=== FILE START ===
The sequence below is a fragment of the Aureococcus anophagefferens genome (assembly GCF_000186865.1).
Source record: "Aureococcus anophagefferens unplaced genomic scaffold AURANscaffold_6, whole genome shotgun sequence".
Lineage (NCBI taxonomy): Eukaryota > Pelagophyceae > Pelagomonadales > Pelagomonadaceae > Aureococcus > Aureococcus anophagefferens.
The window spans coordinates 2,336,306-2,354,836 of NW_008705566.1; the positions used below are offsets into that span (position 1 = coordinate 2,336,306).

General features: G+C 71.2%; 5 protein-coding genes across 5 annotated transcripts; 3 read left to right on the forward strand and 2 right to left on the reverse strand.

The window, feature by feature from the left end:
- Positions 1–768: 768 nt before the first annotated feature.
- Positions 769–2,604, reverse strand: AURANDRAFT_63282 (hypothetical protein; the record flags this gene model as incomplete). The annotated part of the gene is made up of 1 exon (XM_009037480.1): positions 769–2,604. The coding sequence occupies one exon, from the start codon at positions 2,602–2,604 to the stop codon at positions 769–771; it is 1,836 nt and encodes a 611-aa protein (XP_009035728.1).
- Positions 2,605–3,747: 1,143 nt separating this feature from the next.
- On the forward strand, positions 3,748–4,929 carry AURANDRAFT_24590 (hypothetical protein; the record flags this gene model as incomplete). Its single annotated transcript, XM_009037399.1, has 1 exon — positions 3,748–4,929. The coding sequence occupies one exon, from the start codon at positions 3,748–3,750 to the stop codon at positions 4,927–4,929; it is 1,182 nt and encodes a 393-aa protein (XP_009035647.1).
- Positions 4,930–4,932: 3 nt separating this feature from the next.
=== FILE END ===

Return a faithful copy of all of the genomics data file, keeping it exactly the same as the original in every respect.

The sequence below is a fragment of the Aureococcus anophagefferens genome (assembly GCF_000186865.1).
Source record: "Aureococcus anophagefferens unplaced genomic scaffold AURANscaffold_6, whole genome shotgun sequence".
Lineage (NCBI taxonomy): Eukaryota > Pelagophyceae > Pelagomonadales > Pelagomonadaceae > Aureococcus > Aureococcus anophagefferens.
The window spans coordinates 2,336,306-2,354,836 of NW_008705566.1; the positions used below are offsets into that span (position 1 = coordinate 2,336,306).

General features: G+C 71.2%; 5 protein-coding genes across 5 annotated transcripts; 3 read left to right on the forward strand and 2 right to left on the reverse strand.

The window, feature by feature from the left end:
- Positions 1–768: 768 nt before the first annotated feature.
- Positions 769–2,604, reverse strand: AURANDRAFT_63282 (hypothetical protein; the record flags this gene model as incomplete). The annotated part of the gene is made up of 1 exon (XM_009037480.1): positions 769–2,604. The coding sequence occupies one exon, from the start codon at positions 2,602–2,604 to the stop codon at positions 769–771; it is 1,836 nt and encodes a 611-aa protein (XP_009035728.1).
- Positions 2,605–3,747: 1,143 nt separating this feature from the next.
- On the forward strand, positions 3,748–4,929 carry AURANDRAFT_24590 (hypothetical protein; the record flags this gene model as incomplete). Its single annotated transcript, XM_009037399.1, has 1 exon — positions 3,748–4,929. The coding sequence occupies one exon, from the start codon at positions 3,748–3,750 to the stop codon at positions 4,927–4,929; it is 1,182 nt and encodes a 393-aa protein (XP_009035647.1).
- Positions 4,930–4,932: 3 nt separating this feature from the next.